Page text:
- For participants to use the Gillette ad as a jumping off point to reflect on how traditional ideas and stereotypes of masculinity affect them and people they know today.
- For participants to use critical thinking skills about the GiIlette ads.
Show participants the new Gillette advertisement
In this advertisement for Gillette razors released in January 2019, the company replaces its old tagline, “the best a man can get” with “the best a man can be.”
- What was surprising, interesting, or troubling to you about the ad?
- What is the message that you think the ad is sending? What do you think Gillette’s intentions were for making the ad?
- In your opinion, what is compelling or not compelling about the way the commercial communicates that message?
- How does the ad make you feel?
- Have you talked about this with people of your gender? Of other genders? What have those conversations been like? If you haven’t, what similarities and differences do you think there would be in conversations with people of your gender and other genders about the Gillette commercial?
Old Gillette Ad from the 1980s
The Best a Man Can Get: https://www.youtube.com/watch?v=OAkVDCqVY6w
This is an example of an old Gillette advertisement released in the 1980s and structured around the tagline “the best a man can get.”
- What are the messages communicated in this ad? According to this ad why is Gillette the best a man can get? (If men use razors, they will look good on their wedding day and when they win their next athletic event. A man should shave so that it feels good when he rubs his face up against his wife/girlfriend/baby’s face. (Point out there are only heterosexual relationships.) A man with a good shave looks sharp and can attract any woman—even the previously disinterested ones. Point out the scene when the man on the motorcycle stands in the woman’s way.)
- How do these messages compare to the messages in the new commercial? (The new commercial focuses on actions more than looks, pursuing a woman is not portrayed as a goal, the men and boys in the new video are holding each other accountable for behavior. In this video, almost every man was white, with the exception of two black men who were on screen very briefly. In the new video, there is more racial diversity among the men.)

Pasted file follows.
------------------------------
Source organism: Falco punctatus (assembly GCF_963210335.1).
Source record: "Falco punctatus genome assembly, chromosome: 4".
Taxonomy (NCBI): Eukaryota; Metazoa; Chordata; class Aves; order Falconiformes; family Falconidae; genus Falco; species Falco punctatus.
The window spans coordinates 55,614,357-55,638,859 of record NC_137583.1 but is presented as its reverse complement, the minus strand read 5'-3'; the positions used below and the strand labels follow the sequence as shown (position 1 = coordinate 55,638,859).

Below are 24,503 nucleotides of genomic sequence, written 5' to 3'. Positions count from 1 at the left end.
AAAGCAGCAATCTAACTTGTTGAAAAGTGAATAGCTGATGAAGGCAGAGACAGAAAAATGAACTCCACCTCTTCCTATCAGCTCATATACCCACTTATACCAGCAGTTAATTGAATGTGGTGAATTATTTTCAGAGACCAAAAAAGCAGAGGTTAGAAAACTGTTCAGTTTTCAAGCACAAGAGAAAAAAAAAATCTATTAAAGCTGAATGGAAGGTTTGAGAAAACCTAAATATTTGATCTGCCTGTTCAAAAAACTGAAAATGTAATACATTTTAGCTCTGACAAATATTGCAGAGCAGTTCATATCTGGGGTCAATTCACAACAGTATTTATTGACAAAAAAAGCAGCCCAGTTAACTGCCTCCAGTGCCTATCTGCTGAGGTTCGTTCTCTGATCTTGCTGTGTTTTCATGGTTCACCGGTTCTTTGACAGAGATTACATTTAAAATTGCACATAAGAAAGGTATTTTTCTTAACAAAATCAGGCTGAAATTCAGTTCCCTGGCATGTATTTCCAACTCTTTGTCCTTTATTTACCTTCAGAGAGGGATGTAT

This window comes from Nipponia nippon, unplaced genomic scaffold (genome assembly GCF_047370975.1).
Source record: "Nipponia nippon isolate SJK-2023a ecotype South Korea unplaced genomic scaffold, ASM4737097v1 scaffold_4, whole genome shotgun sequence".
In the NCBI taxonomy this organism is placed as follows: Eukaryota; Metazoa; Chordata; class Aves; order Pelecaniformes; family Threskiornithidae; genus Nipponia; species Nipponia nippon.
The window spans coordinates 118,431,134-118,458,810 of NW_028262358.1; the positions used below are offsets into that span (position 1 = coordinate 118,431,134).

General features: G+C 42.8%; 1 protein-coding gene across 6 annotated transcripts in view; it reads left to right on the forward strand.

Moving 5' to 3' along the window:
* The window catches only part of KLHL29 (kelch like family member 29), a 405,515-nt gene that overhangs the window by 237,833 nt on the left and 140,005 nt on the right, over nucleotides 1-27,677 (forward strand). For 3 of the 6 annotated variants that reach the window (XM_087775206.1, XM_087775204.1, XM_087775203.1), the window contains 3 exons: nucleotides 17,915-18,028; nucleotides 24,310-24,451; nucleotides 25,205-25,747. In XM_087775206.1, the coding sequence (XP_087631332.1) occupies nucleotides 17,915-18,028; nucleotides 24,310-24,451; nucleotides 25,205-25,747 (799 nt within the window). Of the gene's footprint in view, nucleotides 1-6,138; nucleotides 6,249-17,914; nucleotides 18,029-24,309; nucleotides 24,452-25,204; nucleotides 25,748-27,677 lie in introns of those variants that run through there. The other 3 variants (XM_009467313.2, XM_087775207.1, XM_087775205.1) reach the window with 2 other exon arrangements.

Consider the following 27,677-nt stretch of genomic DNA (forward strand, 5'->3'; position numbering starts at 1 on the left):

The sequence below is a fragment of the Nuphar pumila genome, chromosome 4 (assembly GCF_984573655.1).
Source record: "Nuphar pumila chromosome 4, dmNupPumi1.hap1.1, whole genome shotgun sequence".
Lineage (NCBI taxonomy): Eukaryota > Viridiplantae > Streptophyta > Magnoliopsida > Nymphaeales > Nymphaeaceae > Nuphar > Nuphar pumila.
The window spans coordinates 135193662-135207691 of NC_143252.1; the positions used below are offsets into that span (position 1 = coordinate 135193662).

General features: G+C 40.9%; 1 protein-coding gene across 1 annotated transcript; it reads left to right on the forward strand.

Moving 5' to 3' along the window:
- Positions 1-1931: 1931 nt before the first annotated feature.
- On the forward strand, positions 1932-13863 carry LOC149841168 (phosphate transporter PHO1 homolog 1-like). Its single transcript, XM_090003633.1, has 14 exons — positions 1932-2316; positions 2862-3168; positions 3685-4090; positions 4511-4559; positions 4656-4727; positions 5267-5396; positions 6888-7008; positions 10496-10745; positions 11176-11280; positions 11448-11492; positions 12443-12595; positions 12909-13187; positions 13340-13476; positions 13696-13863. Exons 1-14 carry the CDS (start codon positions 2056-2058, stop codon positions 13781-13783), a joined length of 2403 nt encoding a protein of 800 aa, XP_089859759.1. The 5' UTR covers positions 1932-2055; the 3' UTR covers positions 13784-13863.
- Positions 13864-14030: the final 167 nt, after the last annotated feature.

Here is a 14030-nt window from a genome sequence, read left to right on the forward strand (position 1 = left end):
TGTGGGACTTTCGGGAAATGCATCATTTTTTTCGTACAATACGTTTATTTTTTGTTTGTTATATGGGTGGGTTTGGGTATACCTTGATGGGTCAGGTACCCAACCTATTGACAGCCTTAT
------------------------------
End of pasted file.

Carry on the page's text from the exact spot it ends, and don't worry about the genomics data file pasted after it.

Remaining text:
- Why do you think would be the response if this ad was on TV today? What has changed in the world in terms of how we think about roles of men and boys in the time between this video and the new Gillette video?
The response to the new Gillette Advertisement
This video received 669K thumbs up votes and 1.1 M downvotes on Youtube.* The vast majority of the comments on Youtube are negative. Some of them are as follows:
*These votes are as of 1/21/19. Check Youtube for more up to date numbers before leading this with your group.
I never heard the saying “boys will be boys” come out of my dad’s mouth when i was a kid. That was something all the moms used to say.
Hey Gillette, welcome to the “get woke, go broke ” community
Gillette? Why are your female razor blades more expensive than your mens razor blades??
What makes you think you have the right to, or that anyone would want a lecture from a razor company? Concentrate on making and selling razors. Not that I’d personally ever buy any of your over priced junk again.
Will never buy Gillette again. Tired of companies attacking their consumer base to appease to the progressive movement. Hope more men do the same.
Please stop trying to associate every imaginable bad behavior with men! This is sexist beyond believe… What is trash like this doing in a product ad btw?
- What are your reactions to these YouTube comments?